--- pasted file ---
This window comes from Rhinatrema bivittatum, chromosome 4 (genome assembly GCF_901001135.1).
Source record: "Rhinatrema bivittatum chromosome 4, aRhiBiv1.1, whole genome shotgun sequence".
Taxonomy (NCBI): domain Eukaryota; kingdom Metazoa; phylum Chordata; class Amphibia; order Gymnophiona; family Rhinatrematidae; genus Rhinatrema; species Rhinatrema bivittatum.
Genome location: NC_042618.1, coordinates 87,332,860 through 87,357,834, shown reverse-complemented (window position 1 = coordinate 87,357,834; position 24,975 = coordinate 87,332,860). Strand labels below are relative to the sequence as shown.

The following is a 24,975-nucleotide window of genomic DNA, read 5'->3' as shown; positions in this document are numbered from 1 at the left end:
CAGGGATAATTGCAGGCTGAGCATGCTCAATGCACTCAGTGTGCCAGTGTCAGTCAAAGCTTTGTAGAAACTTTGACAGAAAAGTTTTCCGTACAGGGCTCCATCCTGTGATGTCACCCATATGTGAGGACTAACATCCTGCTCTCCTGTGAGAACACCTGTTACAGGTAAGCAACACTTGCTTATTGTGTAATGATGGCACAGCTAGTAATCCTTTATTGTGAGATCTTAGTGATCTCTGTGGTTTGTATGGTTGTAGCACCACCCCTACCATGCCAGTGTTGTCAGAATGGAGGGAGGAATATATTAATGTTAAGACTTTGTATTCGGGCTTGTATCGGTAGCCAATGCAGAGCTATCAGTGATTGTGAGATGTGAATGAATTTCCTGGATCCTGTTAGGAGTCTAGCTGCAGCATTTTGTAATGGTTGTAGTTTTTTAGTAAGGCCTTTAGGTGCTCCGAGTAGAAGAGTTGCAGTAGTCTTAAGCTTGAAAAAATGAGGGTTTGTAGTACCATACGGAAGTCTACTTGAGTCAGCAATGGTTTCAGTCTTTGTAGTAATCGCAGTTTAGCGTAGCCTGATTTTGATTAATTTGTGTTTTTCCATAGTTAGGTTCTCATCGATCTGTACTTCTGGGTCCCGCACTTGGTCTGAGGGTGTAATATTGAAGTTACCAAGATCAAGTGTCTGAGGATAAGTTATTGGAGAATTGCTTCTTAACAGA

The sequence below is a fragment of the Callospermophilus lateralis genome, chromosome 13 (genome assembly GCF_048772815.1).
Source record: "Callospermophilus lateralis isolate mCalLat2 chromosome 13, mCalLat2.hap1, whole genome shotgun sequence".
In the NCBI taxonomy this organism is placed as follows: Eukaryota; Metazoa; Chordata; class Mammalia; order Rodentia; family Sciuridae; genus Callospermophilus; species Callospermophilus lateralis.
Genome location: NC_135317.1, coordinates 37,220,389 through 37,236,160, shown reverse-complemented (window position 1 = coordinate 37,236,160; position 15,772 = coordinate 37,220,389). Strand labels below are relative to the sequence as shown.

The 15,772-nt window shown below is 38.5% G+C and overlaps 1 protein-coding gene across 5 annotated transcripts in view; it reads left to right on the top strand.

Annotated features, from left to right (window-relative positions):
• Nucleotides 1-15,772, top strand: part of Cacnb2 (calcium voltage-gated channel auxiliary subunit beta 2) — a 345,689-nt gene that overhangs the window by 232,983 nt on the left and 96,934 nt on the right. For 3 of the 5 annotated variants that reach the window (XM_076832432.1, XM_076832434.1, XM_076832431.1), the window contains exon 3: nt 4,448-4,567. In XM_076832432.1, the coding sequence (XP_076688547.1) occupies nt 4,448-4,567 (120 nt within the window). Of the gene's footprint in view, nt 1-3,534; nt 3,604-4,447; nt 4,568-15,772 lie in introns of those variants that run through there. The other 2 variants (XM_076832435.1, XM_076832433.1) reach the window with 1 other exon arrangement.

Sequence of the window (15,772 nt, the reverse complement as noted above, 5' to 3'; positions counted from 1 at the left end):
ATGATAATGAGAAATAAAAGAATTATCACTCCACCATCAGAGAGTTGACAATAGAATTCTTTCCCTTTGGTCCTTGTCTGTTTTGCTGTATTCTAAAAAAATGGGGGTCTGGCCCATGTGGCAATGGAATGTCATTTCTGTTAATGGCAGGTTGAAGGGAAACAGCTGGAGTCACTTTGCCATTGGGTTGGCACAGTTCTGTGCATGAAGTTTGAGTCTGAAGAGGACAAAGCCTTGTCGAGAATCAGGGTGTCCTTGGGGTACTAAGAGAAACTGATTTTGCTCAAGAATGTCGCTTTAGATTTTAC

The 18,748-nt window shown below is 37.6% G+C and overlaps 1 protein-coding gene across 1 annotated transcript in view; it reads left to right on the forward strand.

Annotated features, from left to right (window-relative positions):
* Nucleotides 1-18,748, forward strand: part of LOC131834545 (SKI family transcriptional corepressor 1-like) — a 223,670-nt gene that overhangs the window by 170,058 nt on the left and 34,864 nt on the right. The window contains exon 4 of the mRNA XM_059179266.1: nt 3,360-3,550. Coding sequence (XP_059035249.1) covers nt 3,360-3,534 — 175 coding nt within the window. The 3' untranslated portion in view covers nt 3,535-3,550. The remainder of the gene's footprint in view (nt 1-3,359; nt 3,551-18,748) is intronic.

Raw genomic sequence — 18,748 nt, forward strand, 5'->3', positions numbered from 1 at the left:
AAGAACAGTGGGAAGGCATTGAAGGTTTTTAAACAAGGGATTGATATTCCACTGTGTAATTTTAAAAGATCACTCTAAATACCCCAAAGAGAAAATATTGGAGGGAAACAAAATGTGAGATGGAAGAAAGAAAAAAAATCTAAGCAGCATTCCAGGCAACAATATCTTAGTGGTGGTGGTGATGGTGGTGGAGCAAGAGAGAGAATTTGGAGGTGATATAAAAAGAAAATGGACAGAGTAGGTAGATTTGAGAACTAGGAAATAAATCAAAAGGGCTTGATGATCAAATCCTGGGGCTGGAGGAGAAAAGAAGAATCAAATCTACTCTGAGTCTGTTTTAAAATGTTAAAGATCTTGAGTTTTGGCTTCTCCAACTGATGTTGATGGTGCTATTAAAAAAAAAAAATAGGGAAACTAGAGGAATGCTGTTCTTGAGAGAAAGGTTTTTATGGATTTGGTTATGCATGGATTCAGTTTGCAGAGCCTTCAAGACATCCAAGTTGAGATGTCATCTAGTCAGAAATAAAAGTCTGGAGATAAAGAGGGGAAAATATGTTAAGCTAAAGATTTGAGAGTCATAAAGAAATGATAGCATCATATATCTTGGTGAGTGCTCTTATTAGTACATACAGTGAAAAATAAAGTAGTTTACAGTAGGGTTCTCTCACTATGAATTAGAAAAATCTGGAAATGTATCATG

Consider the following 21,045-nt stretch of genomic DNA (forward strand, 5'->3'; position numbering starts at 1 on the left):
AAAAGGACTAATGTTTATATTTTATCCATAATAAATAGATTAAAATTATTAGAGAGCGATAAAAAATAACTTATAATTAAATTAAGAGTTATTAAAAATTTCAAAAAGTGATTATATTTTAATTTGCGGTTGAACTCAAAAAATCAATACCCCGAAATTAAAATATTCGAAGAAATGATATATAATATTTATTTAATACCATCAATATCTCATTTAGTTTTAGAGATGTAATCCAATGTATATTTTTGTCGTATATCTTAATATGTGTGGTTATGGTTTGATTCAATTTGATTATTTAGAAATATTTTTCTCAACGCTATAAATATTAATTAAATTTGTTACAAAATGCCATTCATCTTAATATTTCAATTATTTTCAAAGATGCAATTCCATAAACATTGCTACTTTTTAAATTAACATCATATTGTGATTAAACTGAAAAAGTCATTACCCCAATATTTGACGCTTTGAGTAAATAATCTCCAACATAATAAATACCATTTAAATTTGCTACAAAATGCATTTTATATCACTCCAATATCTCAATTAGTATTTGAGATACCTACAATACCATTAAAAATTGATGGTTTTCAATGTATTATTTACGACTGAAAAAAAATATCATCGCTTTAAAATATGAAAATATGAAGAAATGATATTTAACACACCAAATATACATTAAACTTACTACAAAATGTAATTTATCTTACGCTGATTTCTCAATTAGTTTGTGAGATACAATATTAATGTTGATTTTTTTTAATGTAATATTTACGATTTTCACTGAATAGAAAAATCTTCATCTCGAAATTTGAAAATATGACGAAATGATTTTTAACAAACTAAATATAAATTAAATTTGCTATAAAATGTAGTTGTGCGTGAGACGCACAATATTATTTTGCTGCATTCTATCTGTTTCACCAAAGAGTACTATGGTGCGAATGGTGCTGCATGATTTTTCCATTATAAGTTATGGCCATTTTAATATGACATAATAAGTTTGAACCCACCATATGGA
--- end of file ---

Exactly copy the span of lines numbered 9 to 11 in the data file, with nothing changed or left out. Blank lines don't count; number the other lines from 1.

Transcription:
In the NCBI taxonomy this organism is placed as follows: Eukaryota; Metazoa; Chordata; class Mammalia; order Rodentia; family Sciuridae; genus Callospermophilus; species Callospermophilus lateralis.
Genome location: NC_135317.1, coordinates 37,220,389 through 37,236,160, shown reverse-complemented (window position 1 = coordinate 37,236,160; position 15,772 = coordinate 37,220,389). Strand labels below are relative to the sequence as shown.

The 15,772-nt window shown below is 38.5% G+C and overlaps 1 protein-coding gene across 5 annotated transcripts in view; it reads left to right on the top strand.